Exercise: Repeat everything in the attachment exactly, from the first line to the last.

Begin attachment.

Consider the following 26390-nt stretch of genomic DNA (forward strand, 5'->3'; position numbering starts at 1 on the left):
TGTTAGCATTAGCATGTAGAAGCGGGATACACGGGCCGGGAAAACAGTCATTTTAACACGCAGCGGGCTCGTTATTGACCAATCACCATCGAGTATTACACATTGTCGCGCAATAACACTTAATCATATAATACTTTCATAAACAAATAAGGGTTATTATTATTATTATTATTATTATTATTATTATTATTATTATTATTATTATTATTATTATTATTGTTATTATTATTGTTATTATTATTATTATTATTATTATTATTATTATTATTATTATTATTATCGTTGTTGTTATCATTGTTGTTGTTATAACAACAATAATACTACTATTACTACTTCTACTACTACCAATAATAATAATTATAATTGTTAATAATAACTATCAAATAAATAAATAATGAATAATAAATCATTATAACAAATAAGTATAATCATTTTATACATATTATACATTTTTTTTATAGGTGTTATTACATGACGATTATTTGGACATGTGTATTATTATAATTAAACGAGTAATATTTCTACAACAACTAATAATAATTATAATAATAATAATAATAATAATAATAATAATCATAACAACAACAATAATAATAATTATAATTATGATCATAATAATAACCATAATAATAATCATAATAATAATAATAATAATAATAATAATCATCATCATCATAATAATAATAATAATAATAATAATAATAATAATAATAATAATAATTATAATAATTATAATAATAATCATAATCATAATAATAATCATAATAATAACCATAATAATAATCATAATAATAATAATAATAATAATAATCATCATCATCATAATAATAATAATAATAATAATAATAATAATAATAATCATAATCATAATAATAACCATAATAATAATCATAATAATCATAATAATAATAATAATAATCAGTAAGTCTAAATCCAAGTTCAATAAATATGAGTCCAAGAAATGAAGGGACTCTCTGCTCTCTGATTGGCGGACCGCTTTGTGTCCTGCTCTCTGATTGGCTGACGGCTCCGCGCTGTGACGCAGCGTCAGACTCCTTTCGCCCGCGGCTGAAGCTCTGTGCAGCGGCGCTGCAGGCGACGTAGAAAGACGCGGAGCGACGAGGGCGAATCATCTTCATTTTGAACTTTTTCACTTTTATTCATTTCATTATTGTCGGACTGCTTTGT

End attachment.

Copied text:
Consider the following 26390-nt stretch of genomic DNA (forward strand, 5'->3'; position numbering starts at 1 on the left):
TGTTAGCATTAGCATGTAGAAGCGGGATACACGGGCCGGGAAAACAGTCATTTTAACACGCAGCGGGCTCGTTATTGACCAATCACCATCGAGTATTACACATTGTCGCGCAATAACACTTAATCATATAATACTTTCATAAACAAATAAGGGTTATTATTATTATTATTATTATTATTATTATTATTATTATTATTATTATTATTATTATTATTATTGTTATTATTATTGTTATTATTATTATTATTATTATTATTATTATTATTATTATTATTATTATCGTTGTTGTTATCATTGTTGTTGTTATAACAACAATAATACTACTATTACTACTTCTACTACTACCAATAATAATAATTATAATTGTTAATAATAACTATCAAATAAATAAATAATGAATAATAAATCATTATAACAAATAAGTATAATCATTTTATACATATTATACATTTTTTTTATAGGTGTTATTACATGACGATTATTTGGACATGTGTATTATTATAATTAAACGAGTAATATTTCTACAACAACTAATAATAATTATAATAATAATAATAATAATAATAATAATAATCATAACAACAACAATAATAATAATTATAATTATGATCATAATAATAACCATAATAATAATCATAATAATAATAATAATAATAATAATAATCATCATCATCATAATAATAATAATAATAATAATAATAATAATAATAATAATAATAATTATAATAATTATAATAATAATCATAATCATAATAATAATCATAATAATAACCATAATAATAATCATAATAATAATAATAATAATAATAATCATCATCATCATAATAATAATAATAATAATAATAATAATAATAATAATCATAATCATAATAATAACCATAATAATAATCATAATAATCATAATAATAATAATAATAATCAGTAAGTCTAAATCCAAGTTCAATAAATATGAGTCCAAGAAATGAAGGGACTCTCTGCTCTCTGATTGGCGGACCGCTTTGTGTCCTGCTCTCTGATTGGCTGACGGCTCCGCGCTGTGACGCAGCGTCAGACTCCTTTCGCCCGCGGCTGAAGCTCTGTGCAGCGGCGCTGCAGGCGACGTAGAAAGACGCGGAGCGACGAGGGCGAATCATCTTCATTTTGAACTTTTTCACTTTTATTCATTTCATTATTGTCGGACTGCTTTGT